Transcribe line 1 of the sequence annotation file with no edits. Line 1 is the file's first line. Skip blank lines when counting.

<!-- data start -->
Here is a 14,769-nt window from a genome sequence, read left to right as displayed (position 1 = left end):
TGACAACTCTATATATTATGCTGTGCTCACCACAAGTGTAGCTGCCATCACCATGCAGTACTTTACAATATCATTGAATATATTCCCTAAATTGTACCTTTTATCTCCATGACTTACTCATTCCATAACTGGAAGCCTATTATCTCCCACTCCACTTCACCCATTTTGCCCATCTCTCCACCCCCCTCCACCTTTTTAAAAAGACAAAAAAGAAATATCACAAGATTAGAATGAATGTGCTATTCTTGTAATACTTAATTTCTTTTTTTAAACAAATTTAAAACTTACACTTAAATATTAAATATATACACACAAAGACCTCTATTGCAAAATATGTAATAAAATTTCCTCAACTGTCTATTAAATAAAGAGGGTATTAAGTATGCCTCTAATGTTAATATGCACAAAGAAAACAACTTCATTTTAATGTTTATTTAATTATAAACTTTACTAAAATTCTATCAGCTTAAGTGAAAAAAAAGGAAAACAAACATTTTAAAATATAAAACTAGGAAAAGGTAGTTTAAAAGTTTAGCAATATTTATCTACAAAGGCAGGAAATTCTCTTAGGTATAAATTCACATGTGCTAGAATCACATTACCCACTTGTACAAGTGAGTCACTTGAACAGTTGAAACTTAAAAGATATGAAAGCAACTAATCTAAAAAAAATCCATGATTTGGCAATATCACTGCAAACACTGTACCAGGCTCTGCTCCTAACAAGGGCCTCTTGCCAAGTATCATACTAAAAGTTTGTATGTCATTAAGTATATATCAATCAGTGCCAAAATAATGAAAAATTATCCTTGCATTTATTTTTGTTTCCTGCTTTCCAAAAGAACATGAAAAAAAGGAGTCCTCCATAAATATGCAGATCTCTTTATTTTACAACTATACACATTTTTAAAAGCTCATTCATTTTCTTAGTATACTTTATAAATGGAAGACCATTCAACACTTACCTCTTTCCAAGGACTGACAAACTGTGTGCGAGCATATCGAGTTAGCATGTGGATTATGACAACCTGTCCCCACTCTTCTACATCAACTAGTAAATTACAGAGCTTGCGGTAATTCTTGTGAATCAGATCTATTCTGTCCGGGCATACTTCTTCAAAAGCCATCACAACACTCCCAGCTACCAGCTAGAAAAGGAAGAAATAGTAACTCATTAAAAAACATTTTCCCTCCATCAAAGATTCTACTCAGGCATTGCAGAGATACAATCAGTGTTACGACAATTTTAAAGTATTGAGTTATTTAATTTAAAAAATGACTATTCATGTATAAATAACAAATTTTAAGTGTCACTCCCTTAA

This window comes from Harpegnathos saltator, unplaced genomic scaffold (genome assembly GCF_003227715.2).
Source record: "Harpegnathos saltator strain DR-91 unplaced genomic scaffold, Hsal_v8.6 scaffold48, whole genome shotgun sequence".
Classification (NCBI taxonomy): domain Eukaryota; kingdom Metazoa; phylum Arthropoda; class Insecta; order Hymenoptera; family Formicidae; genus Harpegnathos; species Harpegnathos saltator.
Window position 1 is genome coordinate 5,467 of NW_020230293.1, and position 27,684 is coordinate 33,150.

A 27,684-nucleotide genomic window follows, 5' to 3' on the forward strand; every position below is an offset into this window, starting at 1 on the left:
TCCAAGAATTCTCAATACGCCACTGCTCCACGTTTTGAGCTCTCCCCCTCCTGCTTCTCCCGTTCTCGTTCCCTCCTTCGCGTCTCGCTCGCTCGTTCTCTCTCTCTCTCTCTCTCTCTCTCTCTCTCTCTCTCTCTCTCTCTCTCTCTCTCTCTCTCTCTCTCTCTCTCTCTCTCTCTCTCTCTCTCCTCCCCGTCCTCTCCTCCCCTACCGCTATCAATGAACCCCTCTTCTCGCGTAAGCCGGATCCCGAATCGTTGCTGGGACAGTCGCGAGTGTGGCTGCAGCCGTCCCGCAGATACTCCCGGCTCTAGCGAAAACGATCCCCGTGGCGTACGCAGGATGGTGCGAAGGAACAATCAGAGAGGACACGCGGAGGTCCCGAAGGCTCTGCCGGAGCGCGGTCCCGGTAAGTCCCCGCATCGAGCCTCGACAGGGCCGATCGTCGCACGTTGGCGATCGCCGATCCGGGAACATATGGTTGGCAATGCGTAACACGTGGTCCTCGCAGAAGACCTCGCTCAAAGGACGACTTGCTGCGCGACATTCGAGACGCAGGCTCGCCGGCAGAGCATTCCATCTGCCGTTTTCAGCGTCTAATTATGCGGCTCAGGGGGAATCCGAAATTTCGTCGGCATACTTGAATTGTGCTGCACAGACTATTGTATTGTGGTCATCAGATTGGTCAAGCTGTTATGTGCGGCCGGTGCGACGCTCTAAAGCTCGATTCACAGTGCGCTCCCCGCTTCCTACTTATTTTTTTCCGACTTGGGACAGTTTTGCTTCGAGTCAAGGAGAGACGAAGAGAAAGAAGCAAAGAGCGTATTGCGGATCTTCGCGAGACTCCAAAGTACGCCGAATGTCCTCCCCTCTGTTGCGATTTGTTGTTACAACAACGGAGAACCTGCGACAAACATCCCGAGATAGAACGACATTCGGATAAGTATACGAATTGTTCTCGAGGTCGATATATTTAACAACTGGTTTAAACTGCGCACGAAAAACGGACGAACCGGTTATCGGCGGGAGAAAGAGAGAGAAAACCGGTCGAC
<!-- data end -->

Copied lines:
Here is a 14,769-nt window from a genome sequence, read left to right as displayed (position 1 = left end):